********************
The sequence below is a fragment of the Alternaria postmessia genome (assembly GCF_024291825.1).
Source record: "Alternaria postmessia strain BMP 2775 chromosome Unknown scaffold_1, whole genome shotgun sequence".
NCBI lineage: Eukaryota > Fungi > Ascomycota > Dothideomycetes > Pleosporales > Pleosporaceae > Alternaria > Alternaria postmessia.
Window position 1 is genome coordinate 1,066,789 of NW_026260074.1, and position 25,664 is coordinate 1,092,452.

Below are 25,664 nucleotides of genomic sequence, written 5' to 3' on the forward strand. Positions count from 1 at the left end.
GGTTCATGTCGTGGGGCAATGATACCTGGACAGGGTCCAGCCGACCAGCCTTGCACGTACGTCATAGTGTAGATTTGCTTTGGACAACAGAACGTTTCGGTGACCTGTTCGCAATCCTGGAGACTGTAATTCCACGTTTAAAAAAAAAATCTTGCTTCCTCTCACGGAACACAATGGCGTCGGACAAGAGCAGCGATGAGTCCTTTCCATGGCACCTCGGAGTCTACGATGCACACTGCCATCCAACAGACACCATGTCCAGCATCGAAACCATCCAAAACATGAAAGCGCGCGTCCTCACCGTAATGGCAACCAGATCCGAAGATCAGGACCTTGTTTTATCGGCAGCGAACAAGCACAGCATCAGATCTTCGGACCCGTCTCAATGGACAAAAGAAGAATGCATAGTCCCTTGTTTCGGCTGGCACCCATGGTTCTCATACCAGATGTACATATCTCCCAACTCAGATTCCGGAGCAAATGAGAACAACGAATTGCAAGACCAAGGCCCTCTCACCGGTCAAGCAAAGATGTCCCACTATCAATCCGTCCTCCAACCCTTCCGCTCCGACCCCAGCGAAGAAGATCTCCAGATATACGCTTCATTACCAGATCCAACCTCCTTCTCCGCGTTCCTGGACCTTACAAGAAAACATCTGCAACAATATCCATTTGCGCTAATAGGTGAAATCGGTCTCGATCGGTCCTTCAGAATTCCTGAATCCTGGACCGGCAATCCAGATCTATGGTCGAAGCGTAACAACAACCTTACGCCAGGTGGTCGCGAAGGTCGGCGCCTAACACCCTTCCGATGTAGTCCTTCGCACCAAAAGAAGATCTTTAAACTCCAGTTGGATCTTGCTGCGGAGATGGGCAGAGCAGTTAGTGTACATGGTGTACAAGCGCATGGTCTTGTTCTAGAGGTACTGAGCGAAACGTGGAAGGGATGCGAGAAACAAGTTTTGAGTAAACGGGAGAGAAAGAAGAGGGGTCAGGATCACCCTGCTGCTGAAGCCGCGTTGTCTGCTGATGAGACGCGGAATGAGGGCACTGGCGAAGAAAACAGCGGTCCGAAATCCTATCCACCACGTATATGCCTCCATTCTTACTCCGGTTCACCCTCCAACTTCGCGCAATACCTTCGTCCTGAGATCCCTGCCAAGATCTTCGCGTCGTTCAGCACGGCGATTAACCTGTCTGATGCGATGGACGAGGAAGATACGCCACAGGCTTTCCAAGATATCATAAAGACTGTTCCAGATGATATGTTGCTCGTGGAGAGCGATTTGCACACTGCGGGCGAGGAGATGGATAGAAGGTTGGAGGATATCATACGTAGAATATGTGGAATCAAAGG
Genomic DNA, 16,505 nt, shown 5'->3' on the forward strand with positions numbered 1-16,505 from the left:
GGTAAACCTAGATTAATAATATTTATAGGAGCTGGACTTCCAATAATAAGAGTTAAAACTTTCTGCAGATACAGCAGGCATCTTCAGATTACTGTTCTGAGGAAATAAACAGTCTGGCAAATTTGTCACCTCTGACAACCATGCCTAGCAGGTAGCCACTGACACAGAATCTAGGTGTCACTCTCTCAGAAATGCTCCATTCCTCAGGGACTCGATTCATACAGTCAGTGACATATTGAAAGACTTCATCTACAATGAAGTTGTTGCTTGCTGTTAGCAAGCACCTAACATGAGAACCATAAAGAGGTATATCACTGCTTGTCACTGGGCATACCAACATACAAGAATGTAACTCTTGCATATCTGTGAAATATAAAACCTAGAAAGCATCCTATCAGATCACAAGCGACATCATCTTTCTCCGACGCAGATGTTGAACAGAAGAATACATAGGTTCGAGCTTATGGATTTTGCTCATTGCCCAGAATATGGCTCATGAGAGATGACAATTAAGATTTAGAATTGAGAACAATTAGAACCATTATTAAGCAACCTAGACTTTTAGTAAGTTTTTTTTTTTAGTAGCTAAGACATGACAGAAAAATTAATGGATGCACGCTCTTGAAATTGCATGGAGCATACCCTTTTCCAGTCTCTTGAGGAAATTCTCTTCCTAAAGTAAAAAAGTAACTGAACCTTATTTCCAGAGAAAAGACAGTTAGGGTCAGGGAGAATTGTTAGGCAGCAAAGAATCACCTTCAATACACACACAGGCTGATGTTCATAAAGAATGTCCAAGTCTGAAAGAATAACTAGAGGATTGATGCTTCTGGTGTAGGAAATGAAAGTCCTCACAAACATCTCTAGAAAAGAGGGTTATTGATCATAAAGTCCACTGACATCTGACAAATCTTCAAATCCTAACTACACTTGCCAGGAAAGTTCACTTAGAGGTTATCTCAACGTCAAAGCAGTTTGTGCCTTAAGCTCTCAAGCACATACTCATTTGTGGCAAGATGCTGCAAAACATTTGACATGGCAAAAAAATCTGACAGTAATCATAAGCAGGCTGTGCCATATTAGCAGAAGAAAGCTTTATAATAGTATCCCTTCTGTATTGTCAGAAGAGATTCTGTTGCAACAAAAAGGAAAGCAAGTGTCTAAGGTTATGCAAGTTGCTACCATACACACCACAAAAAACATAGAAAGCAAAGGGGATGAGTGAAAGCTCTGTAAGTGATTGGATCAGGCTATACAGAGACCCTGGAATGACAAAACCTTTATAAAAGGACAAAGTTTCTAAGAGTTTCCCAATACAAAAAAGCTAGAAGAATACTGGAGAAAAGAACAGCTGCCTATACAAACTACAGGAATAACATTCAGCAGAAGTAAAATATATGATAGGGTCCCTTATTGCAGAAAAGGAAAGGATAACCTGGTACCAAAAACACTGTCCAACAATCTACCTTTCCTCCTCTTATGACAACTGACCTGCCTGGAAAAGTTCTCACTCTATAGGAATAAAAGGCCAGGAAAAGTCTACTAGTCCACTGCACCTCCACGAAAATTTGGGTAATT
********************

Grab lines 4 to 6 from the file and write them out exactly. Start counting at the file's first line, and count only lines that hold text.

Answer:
Window position 1 is genome coordinate 1,066,789 of NW_026260074.1, and position 25,664 is coordinate 1,092,452.

Below are 25,664 nucleotides of genomic sequence, written 5' to 3' on the forward strand. Positions count from 1 at the left end.
GGTTCATGTCGTGGGGCAATGATACCTGGACAGGGTCCAGCCGACCAGCCTTGCACGTACGTCATAGTGTAGATTTGCTTTGGACAACAGAACGTTTCGGTGACCTGTTCGCAATCCTGGAGACTGTAATTCCACGTTTAAAAAAAAAATCTTGCTTCCTCTCACGGAACACAATGGCGTCGGACAAGAGCAGCGATGAGTCCTTTCCATGGCACCTCGGAGTCTACGATGCACACTGCCATCCAACAGACACCATGTCCAGCATCGAAACCATCCAAAACATGAAAGCGCGCGTCCTCACCGTAATGGCAACCAGATCCGAAGATCAGGACCTTGTTTTATCGGCAGCGAACAAGCACAGCATCAGATCTTCGGACCCGTCTCAATGGACAAAAGAAGAATGCATAGTCCCTTGTTTCGGCTGGCACCCATGGTTCTCATACCAGATGTACATATCTCCCAACTCAGATTCCGGAGCAAATGAGAACAACGAATTGCAAGACCAAGGCCCTCTCACCGGTCAAGCAAAGATGTCCCACTATCAATCCGTCCTCCAACCCTTCCGCTCCGACCCCAGCGAAGAAGATCTCCAGATATACGCTTCATTACCAGATCCAACCTCCTTCTCCGCGTTCCTGGACCTTACAAGAAAACATCTGCAACAATATCCATTTGCGCTAATAGGTGAAATCGGTCTCGATCGGTCCTTCAGAATTCCTGAATCCTGGACCGGCAATCCAGATCTATGGTCGAAGCGTAACAACAACCTTACGCCAGGTGGTCGCGAAGGTCGGCGCCTAACACCCTTCCGATGTAGTCCTTCGCACCAAAAGAAGATCTTTAAACTCCAGTTGGATCTTGCTGCGGAGATGGGCAGAGCAGTTAGTGTACATGGTGTACAAGCGCATGGTCTTGTTCTAGAGGTACTGAGCGAAACGTGGAAGGGATGCGAGAAACAAGTTTTGAGTAAACGGGAGAGAAAGAAGAGGGGTCAGGATCACCCTGCTGCTGAAGCCGCGTTGTCTGCTGATGAGACGCGGAATGAGGGCACTGGCGAAGAAAACAGCGGTCCGAAATCCTATCCACCACGTATATGCCTCCATTCTTACTCCGGTTCACCCTCCAACTTCGCGCAATACCTTCGTCCTGAGATCCCTGCCAAGATCTTCGCGTCGTTCAGCACGGCGATTAACCTGTCTGATGCGATGGACGAGGAAGATACGCCACAGGCTTTCCAAGATATCATAAAGACTGTTCCAGATGATATGTTGCTCGTGGAGAGCGATTTGCACACTGCGGGCGAGGAGATGGATAGAAGGTTGGAGGATATCATACGTAGAATATGTGGAATCAAAGG